One function of an astrocyte is to support cells that make up the blood-brain barrier, which keeps many toxins out of the brain. Astrocytes also help regulate the balance of ions outside of the cells, help nourish nerve cells and help the central nervous system heal after injury.
Astrocytes also insulate parts of nerve cells that lack a protective myelin sheath and help oligodendrocytes create myelin sheaths. Oligodendrocytes are types of glial cells. One function of glial cells is to create myelin sheaths.
Astrocytes, which are star-shaped, specialized types of glial cells, help give the brain its structure. They also store and produce glycogen, a sugar necessary for the proper functioning of the brain. This storage and production is focused primarily with the astrocytes in the hippocampus and frontal cortex of the brain. Astrocytes also supply lactate to the nerve cells.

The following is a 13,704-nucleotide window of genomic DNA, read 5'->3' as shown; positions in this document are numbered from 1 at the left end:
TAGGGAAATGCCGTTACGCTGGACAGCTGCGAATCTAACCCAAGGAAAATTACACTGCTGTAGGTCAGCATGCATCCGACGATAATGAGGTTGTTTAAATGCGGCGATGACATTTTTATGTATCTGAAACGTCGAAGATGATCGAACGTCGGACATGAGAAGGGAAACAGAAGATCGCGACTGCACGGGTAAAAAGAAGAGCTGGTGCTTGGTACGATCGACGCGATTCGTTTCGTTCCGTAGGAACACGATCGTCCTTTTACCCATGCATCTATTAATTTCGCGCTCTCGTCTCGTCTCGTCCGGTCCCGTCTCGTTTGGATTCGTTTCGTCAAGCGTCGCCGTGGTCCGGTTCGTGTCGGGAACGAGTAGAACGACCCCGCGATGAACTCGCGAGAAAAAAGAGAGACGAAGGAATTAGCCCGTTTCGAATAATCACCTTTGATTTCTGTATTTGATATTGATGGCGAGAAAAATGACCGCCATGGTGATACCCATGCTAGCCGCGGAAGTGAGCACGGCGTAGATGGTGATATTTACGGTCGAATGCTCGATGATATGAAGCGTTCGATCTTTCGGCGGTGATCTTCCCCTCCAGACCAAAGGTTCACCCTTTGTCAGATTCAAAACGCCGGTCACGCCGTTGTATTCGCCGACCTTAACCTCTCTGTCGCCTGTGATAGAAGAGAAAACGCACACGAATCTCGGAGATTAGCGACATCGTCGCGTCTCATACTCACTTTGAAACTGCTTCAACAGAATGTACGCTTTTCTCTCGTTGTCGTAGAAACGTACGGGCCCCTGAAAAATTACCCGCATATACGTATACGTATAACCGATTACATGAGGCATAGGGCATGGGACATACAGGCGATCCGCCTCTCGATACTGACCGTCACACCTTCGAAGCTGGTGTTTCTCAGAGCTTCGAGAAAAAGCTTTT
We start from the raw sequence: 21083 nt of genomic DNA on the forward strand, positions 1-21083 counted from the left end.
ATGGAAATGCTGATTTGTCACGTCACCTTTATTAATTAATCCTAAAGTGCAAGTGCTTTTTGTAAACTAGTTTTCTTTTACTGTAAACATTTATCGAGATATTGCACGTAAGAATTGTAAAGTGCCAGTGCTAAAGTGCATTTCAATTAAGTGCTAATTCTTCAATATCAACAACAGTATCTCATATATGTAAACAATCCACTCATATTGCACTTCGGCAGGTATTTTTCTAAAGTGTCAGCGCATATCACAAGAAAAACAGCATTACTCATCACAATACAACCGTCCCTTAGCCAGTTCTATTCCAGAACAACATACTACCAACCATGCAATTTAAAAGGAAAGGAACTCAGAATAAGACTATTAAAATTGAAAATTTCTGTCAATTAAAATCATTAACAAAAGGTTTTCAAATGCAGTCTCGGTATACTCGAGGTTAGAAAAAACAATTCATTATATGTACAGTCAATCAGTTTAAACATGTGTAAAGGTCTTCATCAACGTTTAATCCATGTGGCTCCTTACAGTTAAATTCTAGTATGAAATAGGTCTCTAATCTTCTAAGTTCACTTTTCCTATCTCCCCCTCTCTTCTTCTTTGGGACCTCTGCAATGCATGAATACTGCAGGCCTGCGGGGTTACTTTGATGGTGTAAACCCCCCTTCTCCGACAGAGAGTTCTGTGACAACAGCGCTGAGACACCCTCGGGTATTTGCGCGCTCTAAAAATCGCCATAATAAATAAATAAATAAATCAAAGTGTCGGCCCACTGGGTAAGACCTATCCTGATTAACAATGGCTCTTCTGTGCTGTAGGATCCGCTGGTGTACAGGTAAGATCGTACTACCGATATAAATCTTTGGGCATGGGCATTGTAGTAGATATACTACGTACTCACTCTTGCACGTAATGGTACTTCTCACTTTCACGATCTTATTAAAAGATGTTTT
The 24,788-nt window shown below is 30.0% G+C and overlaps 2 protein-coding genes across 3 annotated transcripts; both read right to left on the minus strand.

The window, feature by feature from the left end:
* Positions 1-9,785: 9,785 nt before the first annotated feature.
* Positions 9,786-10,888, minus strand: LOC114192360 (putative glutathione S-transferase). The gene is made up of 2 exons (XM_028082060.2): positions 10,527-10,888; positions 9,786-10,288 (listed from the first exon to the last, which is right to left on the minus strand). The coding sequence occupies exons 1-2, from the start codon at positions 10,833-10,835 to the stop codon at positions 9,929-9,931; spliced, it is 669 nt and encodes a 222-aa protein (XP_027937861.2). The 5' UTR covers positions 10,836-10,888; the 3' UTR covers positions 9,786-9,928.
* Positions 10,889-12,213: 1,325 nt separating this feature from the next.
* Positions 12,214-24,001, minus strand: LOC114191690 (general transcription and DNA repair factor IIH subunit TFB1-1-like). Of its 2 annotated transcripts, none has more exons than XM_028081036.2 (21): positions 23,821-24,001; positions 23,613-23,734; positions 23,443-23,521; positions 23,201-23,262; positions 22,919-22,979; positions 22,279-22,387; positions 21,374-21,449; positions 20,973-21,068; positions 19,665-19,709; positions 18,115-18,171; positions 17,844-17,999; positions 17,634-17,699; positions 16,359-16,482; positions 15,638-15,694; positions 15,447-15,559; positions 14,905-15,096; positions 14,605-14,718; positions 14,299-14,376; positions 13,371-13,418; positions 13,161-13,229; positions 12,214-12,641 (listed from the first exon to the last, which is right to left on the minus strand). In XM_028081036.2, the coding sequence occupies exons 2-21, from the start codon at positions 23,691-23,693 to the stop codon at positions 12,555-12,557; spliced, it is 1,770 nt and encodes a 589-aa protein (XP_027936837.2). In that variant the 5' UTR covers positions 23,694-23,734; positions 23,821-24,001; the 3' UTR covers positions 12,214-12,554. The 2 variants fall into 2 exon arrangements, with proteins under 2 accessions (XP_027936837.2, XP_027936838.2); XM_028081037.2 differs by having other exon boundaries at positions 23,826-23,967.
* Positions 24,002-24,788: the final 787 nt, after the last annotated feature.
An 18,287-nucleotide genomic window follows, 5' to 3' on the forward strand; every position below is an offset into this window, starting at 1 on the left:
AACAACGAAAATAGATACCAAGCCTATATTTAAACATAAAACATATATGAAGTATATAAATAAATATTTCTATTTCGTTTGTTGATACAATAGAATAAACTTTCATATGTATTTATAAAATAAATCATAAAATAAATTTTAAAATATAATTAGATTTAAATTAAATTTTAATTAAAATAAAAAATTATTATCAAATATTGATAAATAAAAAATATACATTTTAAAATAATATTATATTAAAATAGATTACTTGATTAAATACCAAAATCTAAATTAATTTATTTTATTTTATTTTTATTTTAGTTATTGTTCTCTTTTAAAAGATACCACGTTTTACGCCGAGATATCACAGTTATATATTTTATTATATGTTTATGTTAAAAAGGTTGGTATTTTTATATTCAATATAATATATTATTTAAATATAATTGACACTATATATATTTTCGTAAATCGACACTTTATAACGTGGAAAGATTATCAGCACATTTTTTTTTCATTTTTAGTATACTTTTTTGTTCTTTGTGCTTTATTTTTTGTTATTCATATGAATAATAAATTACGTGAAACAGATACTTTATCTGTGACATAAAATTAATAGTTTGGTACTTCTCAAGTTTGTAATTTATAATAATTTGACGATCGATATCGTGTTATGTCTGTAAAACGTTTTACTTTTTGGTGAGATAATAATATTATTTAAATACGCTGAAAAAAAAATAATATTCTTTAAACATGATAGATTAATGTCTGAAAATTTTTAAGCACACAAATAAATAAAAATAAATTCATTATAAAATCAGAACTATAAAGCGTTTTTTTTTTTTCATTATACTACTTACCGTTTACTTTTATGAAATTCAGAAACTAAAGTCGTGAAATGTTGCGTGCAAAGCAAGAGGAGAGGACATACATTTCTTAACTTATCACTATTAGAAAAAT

The uptake and release of neurotransmitters are also regulated by astrocytes. These neurotransmitters include adenosine triphosphate, or ATP, glutamate, alanine, aspartate, glutamine and gamma-Aminobutyric acid, or GABA. Astrocytes also clear the spaces between the neurons of excess potassium, which the neurons release when they're excited.
Some scientists also believe that astrocytes play a role in memory and learning in the hippocampus, as well as in the modulation of blood vessels and blood flow.